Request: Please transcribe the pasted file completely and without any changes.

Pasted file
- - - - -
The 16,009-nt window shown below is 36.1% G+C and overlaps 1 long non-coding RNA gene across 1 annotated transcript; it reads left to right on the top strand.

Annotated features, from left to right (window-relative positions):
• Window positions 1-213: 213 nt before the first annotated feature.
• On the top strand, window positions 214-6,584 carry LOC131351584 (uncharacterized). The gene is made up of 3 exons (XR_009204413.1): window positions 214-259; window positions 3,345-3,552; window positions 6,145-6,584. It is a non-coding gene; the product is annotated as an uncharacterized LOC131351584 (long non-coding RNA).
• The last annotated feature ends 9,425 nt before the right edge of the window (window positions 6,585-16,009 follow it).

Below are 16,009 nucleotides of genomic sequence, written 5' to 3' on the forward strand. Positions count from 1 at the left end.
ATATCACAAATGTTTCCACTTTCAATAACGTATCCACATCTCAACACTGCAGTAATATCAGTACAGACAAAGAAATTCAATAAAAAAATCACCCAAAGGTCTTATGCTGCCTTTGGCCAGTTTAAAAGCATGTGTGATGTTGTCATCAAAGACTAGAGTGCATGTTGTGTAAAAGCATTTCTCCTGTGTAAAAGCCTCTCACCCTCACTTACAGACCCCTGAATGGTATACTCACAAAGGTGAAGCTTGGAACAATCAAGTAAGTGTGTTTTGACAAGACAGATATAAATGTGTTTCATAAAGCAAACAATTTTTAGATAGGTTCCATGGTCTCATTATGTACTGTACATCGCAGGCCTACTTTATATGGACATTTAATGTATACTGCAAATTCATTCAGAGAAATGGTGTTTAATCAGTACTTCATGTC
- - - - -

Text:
The 16,009-nt window shown below is 36.1% G+C and overlaps 1 long non-coding RNA gene across 1 annotated transcript; it reads left to right on the top strand.

Annotated features, from left to right (window-relative positions):
• Window positions 1-213: 213 nt before the first annotated feature.
• On the top strand, window positions 214-6,584 carry LOC131351584 (uncharacterized). The gene is made up of 3 exons (XR_009204413.1): window positions 214-259; window positions 3,345-3,552; window positions 6,145-6,584. It is a non-coding gene; the product is annotated as an uncharacterized LOC131351584 (long non-coding RNA).
• The last annotated feature ends 9,425 nt before the right edge of the window (window positions 6,585-16,009 follow it).

Below are 16,009 nucleotides of genomic sequence, written 5' to 3' on the forward strand. Positions count from 1 at the left end.
ATATCACAAATGTTTCCACTTTCAATAACGTATCCACATCTCAACACTGCAGTAATATCAGTACAGACAAAGAAATTCAATAAAAAAATCACCCAAAGGTCTTATGCTGCCTTTGGCCAGTTTAAAAGCATGTGTGATGTTGTCATCAAAGACTAGAGTGCATGTTGTGTAAAAGCATTTCTCCTGTGTAAAAGCCTCTCACCCTCACTTACAGACCCCTGAATGGTATACTCACAAAGGTGAAGCTTGGAACAATCAAGTAAGTGTGTTTTGACAAGACAGATATAAATGTGTTTCATAAAGCAAACAATTTTTAGATAGGTTCCATGGTCTCATTATGTACTGTACATCGCAGGCCTACTTTATATGGACATTTAATGTATACTGCAAATTCATTCAGAGAAATGGTGTTTAATCAGTACTTCATGTC